Susan Harrison is performing her character-based comedy show Creatures on the 7th floor of a hotel. Not the easiest of venues to get to, and I regrettably arrived a couple of minutes late having underestimated how many stairs would be involved. As I walked into the room, for a split second I thought I'd taken a wrong turn in the corridor as the scene that greeted me was like a business seminar. However, I realised I was in the right place when I spotted the business woman talking through some PowerPoint slides had fairy wings.
The show is based around the Annual Creatures Meeting, with the audience cast as delegates attending the ACM to witness five guest speakers from the fantasy world.
The first speaker to address the conference was a spoilt, young and very posh horse who had undertaken some surgery to obtain a unicorn horn. Hardly any props were required for the actress playing the character to make us believe she was a horse; she had every movement perfectly choreographed. What was most impressive though was that it took me almost a full minute to realise that the horse was actually played by Susan Harrison - who just moments ago greeted me as a fairy. The change in personality, voice and mannerisms was so great, I just hadn't twigged that it could be the same person.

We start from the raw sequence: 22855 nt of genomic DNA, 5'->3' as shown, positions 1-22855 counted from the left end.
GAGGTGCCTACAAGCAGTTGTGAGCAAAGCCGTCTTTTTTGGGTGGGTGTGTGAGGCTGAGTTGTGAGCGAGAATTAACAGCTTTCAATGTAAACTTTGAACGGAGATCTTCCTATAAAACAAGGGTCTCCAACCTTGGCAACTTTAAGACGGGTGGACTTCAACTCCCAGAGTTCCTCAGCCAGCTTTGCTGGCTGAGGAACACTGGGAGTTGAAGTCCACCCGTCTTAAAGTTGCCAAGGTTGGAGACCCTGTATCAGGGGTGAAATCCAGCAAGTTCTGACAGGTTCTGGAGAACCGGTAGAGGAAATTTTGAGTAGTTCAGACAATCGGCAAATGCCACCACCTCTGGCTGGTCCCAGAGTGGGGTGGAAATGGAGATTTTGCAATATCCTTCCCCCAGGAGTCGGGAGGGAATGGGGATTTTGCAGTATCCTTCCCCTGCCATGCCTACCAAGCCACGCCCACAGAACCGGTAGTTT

Next up to address the audience was Ariel the Mermaid from the famous animated film. Time had not been kind to Ariel, who is now a wheelchair-bound washed up old fish. She has just one hand, a rather foul mouth and some slanderous rumours about various famous people, including her creator Walt Disney. Again, Harrison's transformation into this different character is quite remarkable.
I ought to mention at this point that to fill the gaps between costume changes, Harrison involves two other comedy actors who take on various parts too. On the day this review, the other characters were played by Shazz Andrew and Harrison's co-writer Colin Leggo. They became paramedic mice, dodgy foxes and more. Both Andrew and Leggo did a brilliant job, and in one sketch demonstrated the ultimate comedy acting skill: making the audience laugh with nothing more than just a subtle facial movement.
An angry kid dinosaur was Harrison's next character, perhaps the least well developed of her creations. I think she was actually supposed to have been a young Loch Ness Monster, but the tail was definitely that of a dinosaur.
The final character, a drug addicted tiny borrower, really showed off the carefully created props used in the show. Yet again, Harrison changed her accent, appearance, body language and just about every other facet to bring this unique character to live.
Include some illustrative slides, fun musical songs, a touch of audience participation, and more, and what you end up with is one of the most entertaining hours of the festival. I was truly blown away by Susan Harrison's acting ability - really, really impressive indeed.